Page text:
JR And it is so in tune with Tate¹s ambitions - not only, on the kind of
micro level in terms of these commissions and what Tate is trying to achieve
in reaching new audiences, but also in terms of setting up new outposts. I
think there is something in that. That is why it¹s so plausible and people
so wish it to be true. Because of that, to critique it is very difficult.

SC Well it¹s also operating on so many different levels and in so many
different directions, from the kind of distribution access of the tangible
Blue Peteresque models to the whole architectural thing, which has taken on
a whole life of it¹s own. It has been an umbrella structure for all these
kind of sub commissions to emerge through that. It's [a project] that¹s
meant to open up and create opportunities within it. The only opportunities
we haven¹t created are new jobs, which -

JR I love - I love the fact that you had Tate staff asking for transfers?

SC This is true. I¹ve also had people asking if there are possibilities for
internships and various things like that. There are other things on the site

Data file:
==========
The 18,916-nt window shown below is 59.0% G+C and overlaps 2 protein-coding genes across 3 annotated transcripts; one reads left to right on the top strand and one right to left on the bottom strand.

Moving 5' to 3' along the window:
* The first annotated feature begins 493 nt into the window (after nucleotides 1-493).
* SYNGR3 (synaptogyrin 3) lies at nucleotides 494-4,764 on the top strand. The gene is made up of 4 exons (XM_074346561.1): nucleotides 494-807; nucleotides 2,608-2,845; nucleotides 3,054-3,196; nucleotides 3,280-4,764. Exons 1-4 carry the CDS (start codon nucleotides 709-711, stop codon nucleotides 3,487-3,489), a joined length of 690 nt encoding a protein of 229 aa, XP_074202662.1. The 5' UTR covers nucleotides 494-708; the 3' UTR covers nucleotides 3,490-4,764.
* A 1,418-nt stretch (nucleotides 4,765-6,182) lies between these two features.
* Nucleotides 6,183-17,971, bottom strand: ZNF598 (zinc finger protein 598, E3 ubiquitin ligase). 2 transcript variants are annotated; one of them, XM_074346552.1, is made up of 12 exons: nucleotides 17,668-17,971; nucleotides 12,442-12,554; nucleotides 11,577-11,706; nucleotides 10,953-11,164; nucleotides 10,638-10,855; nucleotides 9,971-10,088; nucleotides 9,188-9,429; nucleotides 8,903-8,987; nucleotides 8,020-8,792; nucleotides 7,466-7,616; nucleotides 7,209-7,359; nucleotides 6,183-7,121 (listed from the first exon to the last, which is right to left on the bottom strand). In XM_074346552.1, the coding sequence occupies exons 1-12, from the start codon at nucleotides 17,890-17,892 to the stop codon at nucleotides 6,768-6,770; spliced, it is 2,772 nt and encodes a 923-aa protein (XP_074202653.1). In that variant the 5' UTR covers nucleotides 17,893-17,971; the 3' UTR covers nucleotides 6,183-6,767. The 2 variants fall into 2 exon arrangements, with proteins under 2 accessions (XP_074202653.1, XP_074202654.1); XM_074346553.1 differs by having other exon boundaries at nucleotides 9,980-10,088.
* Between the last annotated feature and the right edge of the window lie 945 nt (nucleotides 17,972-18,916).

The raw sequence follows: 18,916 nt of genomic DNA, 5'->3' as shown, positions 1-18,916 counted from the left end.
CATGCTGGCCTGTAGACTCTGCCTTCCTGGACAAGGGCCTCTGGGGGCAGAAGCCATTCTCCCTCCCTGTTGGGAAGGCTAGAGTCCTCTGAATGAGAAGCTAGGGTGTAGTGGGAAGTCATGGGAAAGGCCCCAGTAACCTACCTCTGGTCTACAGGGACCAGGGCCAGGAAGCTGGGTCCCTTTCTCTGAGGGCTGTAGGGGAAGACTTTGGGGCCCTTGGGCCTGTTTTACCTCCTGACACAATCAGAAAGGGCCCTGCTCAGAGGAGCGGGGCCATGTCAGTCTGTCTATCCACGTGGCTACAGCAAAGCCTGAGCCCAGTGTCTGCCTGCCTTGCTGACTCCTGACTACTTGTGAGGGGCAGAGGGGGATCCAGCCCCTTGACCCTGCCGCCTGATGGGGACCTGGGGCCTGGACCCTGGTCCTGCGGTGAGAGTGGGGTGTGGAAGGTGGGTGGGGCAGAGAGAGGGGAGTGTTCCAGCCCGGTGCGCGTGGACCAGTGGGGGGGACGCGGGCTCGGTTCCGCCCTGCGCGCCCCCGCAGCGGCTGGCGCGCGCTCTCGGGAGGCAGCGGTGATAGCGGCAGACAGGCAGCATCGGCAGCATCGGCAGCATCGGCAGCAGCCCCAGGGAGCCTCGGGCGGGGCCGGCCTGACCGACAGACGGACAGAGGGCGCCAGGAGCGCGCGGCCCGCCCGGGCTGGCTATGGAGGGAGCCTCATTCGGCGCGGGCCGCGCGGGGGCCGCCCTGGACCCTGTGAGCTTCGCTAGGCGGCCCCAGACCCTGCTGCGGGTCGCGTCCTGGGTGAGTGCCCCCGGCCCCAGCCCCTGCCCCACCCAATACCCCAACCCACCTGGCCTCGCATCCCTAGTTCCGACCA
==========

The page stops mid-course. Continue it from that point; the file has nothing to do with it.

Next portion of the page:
that were also a kind of link between the fiction and the plausible?and the
fact that [Tate in Space] is still far away enough for it to be this fantasy
that people can get excited about, but its just near enough that it¹s
becoming plausible that we could have put a satellite up there. Obviously
people have satellites up there, for instance BT satellites?

JR And as you point out in the FAQ, that¹s not very expensive. It costs the
same amount as it costs to buy a house in parts of London.

SC Just to get a little small one up there?and it was the generosity of the
space scientist that I met with [Dr Andrew Coates], that gave me some
fundamental information about this. This meant that the Tate in Space site,
for anybody that even knew a little bit about the subject, kept its
plausibility. Which is why, I think, some scientists, who probably ought to
have known that it wasn¹t really real, were at a superficial level fooled by

+ + + + + + + + + + + + + + + + + + + + + + + + + + + + + + + + + + +


Date: 5.14.04 - 5.26.04
From: Patrick Simons (patricksimons AT, Michael Szpakowski
(szpako AT, atomic elroy (atomic AT, Kate Southworth
(katesouthworth AT, Rob Myers (robmyers AT, Christina
McPhee (christina112 AT
Subject: new work: gloriousninth flaming

Patrick Simons <patricksimons AT> posted:

Glorious Ninth
Flaming (our/your/their rage) 2004